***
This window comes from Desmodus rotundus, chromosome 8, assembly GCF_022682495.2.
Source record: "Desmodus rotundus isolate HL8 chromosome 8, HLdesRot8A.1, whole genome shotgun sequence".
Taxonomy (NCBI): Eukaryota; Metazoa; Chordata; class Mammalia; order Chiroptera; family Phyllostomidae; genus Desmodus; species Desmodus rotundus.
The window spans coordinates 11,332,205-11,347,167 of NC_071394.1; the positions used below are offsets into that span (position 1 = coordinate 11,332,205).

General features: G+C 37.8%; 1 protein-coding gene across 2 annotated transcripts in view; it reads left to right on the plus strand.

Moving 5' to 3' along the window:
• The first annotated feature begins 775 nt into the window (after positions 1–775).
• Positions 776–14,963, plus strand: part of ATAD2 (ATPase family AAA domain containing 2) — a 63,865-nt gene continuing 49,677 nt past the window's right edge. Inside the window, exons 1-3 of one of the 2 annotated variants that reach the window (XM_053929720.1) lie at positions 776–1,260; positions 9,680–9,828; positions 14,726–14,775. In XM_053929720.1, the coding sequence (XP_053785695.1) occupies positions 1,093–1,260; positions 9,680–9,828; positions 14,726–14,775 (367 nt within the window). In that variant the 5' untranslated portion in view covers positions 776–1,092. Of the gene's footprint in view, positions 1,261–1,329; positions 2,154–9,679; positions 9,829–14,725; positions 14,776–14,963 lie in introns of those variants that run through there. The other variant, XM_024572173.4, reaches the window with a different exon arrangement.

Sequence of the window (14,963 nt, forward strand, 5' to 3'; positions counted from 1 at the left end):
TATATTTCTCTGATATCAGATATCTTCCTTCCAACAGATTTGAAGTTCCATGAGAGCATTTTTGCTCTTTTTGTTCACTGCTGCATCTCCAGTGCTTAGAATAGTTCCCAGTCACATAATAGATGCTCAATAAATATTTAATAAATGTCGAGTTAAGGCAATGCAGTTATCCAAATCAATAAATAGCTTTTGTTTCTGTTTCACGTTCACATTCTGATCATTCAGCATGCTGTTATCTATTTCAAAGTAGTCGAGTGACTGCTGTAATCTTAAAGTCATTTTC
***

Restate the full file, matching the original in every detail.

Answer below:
This window comes from Desmodus rotundus, chromosome 8, assembly GCF_022682495.2.
Source record: "Desmodus rotundus isolate HL8 chromosome 8, HLdesRot8A.1, whole genome shotgun sequence".
Taxonomy (NCBI): Eukaryota; Metazoa; Chordata; class Mammalia; order Chiroptera; family Phyllostomidae; genus Desmodus; species Desmodus rotundus.
The window spans coordinates 11,332,205-11,347,167 of NC_071394.1; the positions used below are offsets into that span (position 1 = coordinate 11,332,205).

General features: G+C 37.8%; 1 protein-coding gene across 2 annotated transcripts in view; it reads left to right on the plus strand.

Moving 5' to 3' along the window:
• The first annotated feature begins 775 nt into the window (after positions 1–775).
• Positions 776–14,963, plus strand: part of ATAD2 (ATPase family AAA domain containing 2) — a 63,865-nt gene continuing 49,677 nt past the window's right edge. Inside the window, exons 1-3 of one of the 2 annotated variants that reach the window (XM_053929720.1) lie at positions 776–1,260; positions 9,680–9,828; positions 14,726–14,775. In XM_053929720.1, the coding sequence (XP_053785695.1) occupies positions 1,093–1,260; positions 9,680–9,828; positions 14,726–14,775 (367 nt within the window). In that variant the 5' untranslated portion in view covers positions 776–1,092. Of the gene's footprint in view, positions 1,261–1,329; positions 2,154–9,679; positions 9,829–14,725; positions 14,776–14,963 lie in introns of those variants that run through there. The other variant, XM_024572173.4, reaches the window with a different exon arrangement.

Sequence of the window (14,963 nt, forward strand, 5' to 3'; positions counted from 1 at the left end):
TATATTTCTCTGATATCAGATATCTTCCTTCCAACAGATTTGAAGTTCCATGAGAGCATTTTTGCTCTTTTTGTTCACTGCTGCATCTCCAGTGCTTAGAATAGTTCCCAGTCACATAATAGATGCTCAATAAATATTTAATAAATGTCGAGTTAAGGCAATGCAGTTATCCAAATCAATAAATAGCTTTTGTTTCTGTTTCACGTTCACATTCTGATCATTCAGCATGCTGTTATCTATTTCAAAGTAGTCGAGTGACTGCTGTAATCTTAAAGTCATTTTC